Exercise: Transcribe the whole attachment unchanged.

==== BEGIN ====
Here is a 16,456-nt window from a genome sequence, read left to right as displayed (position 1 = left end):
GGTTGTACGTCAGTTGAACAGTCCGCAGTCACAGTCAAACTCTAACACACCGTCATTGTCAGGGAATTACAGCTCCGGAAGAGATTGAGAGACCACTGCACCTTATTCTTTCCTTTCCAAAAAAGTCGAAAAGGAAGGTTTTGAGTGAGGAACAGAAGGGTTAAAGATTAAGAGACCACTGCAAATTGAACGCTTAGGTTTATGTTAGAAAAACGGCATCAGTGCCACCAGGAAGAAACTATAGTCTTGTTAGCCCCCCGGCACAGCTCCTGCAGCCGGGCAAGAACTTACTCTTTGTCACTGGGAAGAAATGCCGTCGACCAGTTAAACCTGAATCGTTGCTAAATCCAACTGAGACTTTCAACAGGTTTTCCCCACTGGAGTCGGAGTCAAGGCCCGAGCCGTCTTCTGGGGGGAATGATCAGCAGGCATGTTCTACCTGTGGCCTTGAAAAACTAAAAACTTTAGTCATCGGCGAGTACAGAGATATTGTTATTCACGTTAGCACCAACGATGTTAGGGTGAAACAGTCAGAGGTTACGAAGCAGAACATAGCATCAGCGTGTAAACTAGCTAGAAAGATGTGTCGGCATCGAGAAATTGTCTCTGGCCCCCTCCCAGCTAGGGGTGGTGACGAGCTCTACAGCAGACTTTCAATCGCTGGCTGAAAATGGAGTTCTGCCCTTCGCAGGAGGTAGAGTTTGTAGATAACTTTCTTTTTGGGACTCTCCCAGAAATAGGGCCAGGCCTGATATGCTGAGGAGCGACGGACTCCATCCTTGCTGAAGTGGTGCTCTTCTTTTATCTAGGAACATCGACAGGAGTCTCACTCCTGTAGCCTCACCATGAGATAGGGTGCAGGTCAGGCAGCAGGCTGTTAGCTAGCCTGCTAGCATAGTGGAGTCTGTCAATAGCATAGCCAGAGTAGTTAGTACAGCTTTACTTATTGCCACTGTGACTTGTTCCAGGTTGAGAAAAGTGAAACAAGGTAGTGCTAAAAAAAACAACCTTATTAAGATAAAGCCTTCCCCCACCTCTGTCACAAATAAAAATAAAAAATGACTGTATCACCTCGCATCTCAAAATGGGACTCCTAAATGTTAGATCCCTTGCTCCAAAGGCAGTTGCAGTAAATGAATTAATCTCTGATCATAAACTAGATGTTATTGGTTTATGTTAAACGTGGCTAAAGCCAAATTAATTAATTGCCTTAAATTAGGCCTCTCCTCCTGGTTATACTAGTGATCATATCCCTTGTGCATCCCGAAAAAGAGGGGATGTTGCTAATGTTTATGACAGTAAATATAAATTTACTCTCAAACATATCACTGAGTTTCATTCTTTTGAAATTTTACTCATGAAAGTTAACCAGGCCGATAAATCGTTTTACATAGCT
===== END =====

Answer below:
Here is a 16,456-nt window from a genome sequence, read left to right as displayed (position 1 = left end):
GGTTGTACGTCAGTTGAACAGTCCGCAGTCACAGTCAAACTCTAACACACCGTCATTGTCAGGGAATTACAGCTCCGGAAGAGATTGAGAGACCACTGCACCTTATTCTTTCCTTTCCAAAAAAGTCGAAAAGGAAGGTTTTGAGTGAGGAACAGAAGGGTTAAAGATTAAGAGACCACTGCAAATTGAACGCTTAGGTTTATGTTAGAAAAACGGCATCAGTGCCACCAGGAAGAAACTATAGTCTTGTTAGCCCCCCGGCACAGCTCCTGCAGCCGGGCAAGAACTTACTCTTTGTCACTGGGAAGAAATGCCGTCGACCAGTTAAACCTGAATCGTTGCTAAATCCAACTGAGACTTTCAACAGGTTTTCCCCACTGGAGTCGGAGTCAAGGCCCGAGCCGTCTTCTGGGGGGAATGATCAGCAGGCATGTTCTACCTGTGGCCTTGAAAAACTAAAAACTTTAGTCATCGGCGAGTACAGAGATATTGTTATTCACGTTAGCACCAACGATGTTAGGGTGAAACAGTCAGAGGTTACGAAGCAGAACATAGCATCAGCGTGTAAACTAGCTAGAAAGATGTGTCGGCATCGAGAAATTGTCTCTGGCCCCCTCCCAGCTAGGGGTGGTGACGAGCTCTACAGCAGACTTTCAATCGCTGGCTGAAAATGGAGTTCTGCCCTTCGCAGGAGGTAGAGTTTGTAGATAACTTTCTTTTTGGGACTCTCCCAGAAATAGGGCCAGGCCTGATATGCTGAGGAGCGACGGACTCCATCCTTGCTGAAGTGGTGCTCTTCTTTTATCTAGGAACATCGACAGGAGTCTCACTCCTGTAGCCTCACCATGAGATAGGGTGCAGGTCAGGCAGCAGGCTGTTAGCTAGCCTGCTAGCATAGTGGAGTCTGTCAATAGCATAGCCAGAGTAGTTAGTACAGCTTTACTTATTGCCACTGTGACTTGTTCCAGGTTGAGAAAAGTGAAACAAGGTAGTGCTAAAAAAAACAACCTTATTAAGATAAAGCCTTCCCCCACCTCTGTCACAAATAAAAATAAAAAATGACTGTATCACCTCGCATCTCAAAATGGGACTCCTAAATGTTAGATCCCTTGCTCCAAAGGCAGTTGCAGTAAATGAATTAATCTCTGATCATAAACTAGATGTTATTGGTTTATGTTAAACGTGGCTAAAGCCAAATTAATTAATTGCCTTAAATTAGGCCTCTCCTCCTGGTTATACTAGTGATCATATCCCTTGTGCATCCCGAAAAAGAGGGGATGTTGCTAATGTTTATGACAGTAAATATAAATTTACTCTCAAACATATCACTGAGTTTCATTCTTTTGAAATTTTACTCATGAAAGTTAACCAGGCCGATAAATCGTTTTACATAGCT